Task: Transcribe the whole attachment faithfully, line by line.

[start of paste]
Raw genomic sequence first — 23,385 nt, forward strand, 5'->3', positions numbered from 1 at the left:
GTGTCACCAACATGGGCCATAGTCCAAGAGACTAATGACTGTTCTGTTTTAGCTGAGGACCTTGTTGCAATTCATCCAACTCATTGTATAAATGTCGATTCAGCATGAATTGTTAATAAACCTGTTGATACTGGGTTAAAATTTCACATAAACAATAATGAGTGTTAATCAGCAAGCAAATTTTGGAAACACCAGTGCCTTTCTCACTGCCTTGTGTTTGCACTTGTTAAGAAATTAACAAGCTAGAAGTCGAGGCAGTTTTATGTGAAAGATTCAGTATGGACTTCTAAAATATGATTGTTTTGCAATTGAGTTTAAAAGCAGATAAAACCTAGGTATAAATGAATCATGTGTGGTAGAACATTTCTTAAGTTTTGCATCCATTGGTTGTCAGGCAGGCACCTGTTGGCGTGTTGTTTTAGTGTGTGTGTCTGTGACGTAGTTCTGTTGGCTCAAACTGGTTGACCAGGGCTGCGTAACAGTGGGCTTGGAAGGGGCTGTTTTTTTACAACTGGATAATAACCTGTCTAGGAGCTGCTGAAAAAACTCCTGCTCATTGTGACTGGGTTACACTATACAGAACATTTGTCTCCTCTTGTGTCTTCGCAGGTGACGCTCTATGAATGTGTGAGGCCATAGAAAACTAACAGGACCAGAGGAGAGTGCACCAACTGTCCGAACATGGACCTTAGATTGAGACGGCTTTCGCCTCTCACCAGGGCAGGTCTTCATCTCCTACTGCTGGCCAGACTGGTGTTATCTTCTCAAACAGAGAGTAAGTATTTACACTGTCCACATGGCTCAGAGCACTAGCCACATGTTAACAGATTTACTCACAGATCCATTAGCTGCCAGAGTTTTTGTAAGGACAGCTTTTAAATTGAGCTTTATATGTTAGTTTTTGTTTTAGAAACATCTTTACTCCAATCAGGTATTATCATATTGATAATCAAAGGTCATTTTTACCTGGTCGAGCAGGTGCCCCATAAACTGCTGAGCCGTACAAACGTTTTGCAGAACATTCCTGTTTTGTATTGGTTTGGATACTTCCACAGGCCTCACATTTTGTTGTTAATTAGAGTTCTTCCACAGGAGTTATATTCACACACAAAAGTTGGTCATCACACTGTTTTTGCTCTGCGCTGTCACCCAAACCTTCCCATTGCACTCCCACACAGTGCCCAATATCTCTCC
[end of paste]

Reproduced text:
Raw genomic sequence first — 23,385 nt, forward strand, 5'->3', positions numbered from 1 at the left:
GTGTCACCAACATGGGCCATAGTCCAAGAGACTAATGACTGTTCTGTTTTAGCTGAGGACCTTGTTGCAATTCATCCAACTCATTGTATAAATGTCGATTCAGCATGAATTGTTAATAAACCTGTTGATACTGGGTTAAAATTTCACATAAACAATAATGAGTGTTAATCAGCAAGCAAATTTTGGAAACACCAGTGCCTTTCTCACTGCCTTGTGTTTGCACTTGTTAAGAAATTAACAAGCTAGAAGTCGAGGCAGTTTTATGTGAAAGATTCAGTATGGACTTCTAAAATATGATTGTTTTGCAATTGAGTTTAAAAGCAGATAAAACCTAGGTATAAATGAATCATGTGTGGTAGAACATTTCTTAAGTTTTGCATCCATTGGTTGTCAGGCAGGCACCTGTTGGCGTGTTGTTTTAGTGTGTGTGTCTGTGACGTAGTTCTGTTGGCTCAAACTGGTTGACCAGGGCTGCGTAACAGTGGGCTTGGAAGGGGCTGTTTTTTTACAACTGGATAATAACCTGTCTAGGAGCTGCTGAAAAAACTCCTGCTCATTGTGACTGGGTTACACTATACAGAACATTTGTCTCCTCTTGTGTCTTCGCAGGTGACGCTCTATGAATGTGTGAGGCCATAGAAAACTAACAGGACCAGAGGAGAGTGCACCAACTGTCCGAACATGGACCTTAGATTGAGACGGCTTTCGCCTCTCACCAGGGCAGGTCTTCATCTCCTACTGCTGGCCAGACTGGTGTTATCTTCTCAAACAGAGAGTAAGTATTTACACTGTCCACATGGCTCAGAGCACTAGCCACATGTTAACAGATTTACTCACAGATCCATTAGCTGCCAGAGTTTTTGTAAGGACAGCTTTTAAATTGAGCTTTATATGTTAGTTTTTGTTTTAGAAACATCTTTACTCCAATCAGGTATTATCATATTGATAATCAAAGGTCATTTTTACCTGGTCGAGCAGGTGCCCCATAAACTGCTGAGCCGTACAAACGTTTTGCAGAACATTCCTGTTTTGTATTGGTTTGGATACTTCCACAGGCCTCACATTTTGTTGTTAATTAGAGTTCTTCCACAGGAGTTATATTCACACACAAAAGTTGGTCATCACACTGTTTTTGCTCTGCGCTGTCACCCAAACCTTCCCATTGCACTCCCACACAGTGCCCAATATCTCTCC